Even if it’s a private business, most of the time, individuals want the product out so that they can start making money off of it. If you’re building an e-commerce store, do you want to nail down every single possible edge-case or do you want to start selling products online as quickly as possible? From a business perspective, I can tell you that speed outweighs perfection most of the time.

Your Traits are the Issue

Developers are proud of the work that they create.

I’ve been there personally more times than I can count. You’re so proud of the code that you’ve written because, well, it’s something to be proud of. Not everyone can write code as cleanly and as efficiently as you can. Every line is optimized. Code is separated out for ease of future maintenance. Testing is implemented and any small possible edge-case is addressed. Your application is responsive from 10px to infinity px.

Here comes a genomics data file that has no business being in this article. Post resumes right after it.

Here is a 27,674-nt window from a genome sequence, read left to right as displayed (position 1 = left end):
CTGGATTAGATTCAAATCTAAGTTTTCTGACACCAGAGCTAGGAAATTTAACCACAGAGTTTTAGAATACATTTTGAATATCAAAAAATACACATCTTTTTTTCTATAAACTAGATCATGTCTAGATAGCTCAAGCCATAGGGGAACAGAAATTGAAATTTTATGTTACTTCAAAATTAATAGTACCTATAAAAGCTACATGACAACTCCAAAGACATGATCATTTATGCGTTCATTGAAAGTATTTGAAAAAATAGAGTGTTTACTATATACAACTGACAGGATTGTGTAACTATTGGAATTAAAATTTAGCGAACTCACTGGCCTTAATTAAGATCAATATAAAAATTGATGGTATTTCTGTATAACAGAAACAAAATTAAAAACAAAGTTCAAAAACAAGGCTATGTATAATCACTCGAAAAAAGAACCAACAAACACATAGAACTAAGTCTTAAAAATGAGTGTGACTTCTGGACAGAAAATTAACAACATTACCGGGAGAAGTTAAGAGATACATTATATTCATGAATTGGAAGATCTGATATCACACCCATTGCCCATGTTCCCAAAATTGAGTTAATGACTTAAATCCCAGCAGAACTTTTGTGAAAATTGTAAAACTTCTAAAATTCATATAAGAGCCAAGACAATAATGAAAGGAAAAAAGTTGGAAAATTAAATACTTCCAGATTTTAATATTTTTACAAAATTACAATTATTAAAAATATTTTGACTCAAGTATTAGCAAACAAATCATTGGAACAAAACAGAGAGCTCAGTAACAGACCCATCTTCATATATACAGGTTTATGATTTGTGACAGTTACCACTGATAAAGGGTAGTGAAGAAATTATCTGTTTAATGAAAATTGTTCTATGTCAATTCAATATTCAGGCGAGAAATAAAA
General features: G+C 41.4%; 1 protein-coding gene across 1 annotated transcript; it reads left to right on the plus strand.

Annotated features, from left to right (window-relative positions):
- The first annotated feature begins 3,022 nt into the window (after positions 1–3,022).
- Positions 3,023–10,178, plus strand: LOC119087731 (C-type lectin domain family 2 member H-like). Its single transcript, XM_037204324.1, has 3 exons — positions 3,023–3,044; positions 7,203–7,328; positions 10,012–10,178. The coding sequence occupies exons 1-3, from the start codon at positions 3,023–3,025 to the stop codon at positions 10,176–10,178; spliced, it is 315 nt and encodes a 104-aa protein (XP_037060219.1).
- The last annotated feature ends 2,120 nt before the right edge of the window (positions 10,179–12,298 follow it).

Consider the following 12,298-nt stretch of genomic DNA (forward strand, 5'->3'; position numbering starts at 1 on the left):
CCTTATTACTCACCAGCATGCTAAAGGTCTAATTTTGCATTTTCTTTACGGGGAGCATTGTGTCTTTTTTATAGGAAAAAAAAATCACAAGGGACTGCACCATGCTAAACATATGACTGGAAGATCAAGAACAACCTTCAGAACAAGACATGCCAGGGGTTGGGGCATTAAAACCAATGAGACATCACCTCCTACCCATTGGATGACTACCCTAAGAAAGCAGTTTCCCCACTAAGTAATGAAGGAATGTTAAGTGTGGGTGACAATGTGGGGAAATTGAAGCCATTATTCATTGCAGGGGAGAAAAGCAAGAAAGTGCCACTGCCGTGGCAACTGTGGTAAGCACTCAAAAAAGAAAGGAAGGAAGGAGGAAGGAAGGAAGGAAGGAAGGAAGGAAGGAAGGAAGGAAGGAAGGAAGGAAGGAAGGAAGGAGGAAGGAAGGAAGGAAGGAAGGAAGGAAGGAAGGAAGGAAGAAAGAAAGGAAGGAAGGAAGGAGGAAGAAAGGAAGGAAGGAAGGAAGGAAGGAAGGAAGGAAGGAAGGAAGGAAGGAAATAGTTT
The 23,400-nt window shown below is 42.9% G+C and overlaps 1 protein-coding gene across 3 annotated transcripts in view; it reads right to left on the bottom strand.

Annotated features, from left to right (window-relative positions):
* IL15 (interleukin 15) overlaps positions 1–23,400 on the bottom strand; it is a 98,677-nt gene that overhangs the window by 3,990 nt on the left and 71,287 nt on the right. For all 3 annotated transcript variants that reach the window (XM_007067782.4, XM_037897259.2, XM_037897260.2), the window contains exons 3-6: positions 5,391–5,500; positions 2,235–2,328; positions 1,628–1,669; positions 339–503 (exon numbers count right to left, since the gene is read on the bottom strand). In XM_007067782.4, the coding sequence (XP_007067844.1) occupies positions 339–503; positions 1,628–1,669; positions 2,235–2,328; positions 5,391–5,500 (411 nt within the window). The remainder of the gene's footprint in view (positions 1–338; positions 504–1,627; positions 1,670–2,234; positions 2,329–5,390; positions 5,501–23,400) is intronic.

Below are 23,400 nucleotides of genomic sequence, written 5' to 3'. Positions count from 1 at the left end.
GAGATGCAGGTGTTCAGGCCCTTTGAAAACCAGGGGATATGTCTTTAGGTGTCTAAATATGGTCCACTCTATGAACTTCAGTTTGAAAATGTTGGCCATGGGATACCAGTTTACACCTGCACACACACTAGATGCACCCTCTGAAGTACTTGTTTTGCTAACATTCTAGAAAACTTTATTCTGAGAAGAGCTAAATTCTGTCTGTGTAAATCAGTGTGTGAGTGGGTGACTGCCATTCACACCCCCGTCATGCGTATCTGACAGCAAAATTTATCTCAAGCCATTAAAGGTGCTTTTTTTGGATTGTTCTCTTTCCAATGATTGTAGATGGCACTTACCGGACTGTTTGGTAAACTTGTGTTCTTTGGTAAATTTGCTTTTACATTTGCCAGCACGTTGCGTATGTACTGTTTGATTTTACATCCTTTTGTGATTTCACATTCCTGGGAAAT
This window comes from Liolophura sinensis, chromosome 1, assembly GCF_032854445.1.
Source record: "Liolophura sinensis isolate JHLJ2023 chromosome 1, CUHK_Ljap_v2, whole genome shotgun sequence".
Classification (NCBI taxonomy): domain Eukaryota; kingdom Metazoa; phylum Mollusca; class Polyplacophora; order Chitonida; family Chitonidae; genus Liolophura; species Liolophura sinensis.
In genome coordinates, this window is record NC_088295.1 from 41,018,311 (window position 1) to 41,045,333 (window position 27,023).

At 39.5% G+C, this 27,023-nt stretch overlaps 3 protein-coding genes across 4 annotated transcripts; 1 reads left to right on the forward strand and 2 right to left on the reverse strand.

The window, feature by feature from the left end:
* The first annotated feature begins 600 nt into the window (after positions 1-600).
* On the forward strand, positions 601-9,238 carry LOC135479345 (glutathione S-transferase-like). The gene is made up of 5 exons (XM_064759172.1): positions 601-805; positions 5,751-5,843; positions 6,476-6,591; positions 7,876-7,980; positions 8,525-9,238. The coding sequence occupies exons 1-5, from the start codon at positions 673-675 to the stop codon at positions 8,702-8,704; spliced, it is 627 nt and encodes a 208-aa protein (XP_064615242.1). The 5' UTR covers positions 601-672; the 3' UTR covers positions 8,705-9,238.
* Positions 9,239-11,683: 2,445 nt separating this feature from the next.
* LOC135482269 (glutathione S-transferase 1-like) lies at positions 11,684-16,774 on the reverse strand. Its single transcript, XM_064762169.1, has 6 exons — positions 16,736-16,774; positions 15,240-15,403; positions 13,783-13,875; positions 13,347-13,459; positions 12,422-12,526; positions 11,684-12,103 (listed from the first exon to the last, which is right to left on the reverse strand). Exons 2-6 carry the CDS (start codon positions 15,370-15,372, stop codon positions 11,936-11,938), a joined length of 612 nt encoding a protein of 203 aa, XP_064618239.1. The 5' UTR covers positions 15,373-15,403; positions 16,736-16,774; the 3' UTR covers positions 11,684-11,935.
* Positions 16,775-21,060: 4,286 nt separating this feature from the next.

And yet the client, or your company, keeps asking, “okay where’s my product? What do you mean you’ve been working on it for weeks and it’s all backend work? Why is it taking so long to create a simple 2-page site?”

It’s this pursuit for perfection that actually has the opposite effect than you intended. Instead of being praised, you feel unappreciated.

Developers want to know how the entire application works. It gives them comfort.

It’s an absolutely frightening experience to sit in-front of a massive application and not understand how it works. You need to change the date-format on a generated PDF, yet you’re watching a 6 hour tutorial on the obscure framework that’s already up and running because it came with the Docker file. You know what you have to do, yet you feel the urge to learn this new environment fully before proceeding any further.

You may think this is part of development, but you have to remember that you’re working for a company. If you’re working for an agency, how will they justify that it’s going to take 16 hours to change the date-format on a PDF at $200/hr? Even if they can, which is fantastic, your boss will be 100% more impressed in your ability to do this in 1 hour and move you over to the next SOW.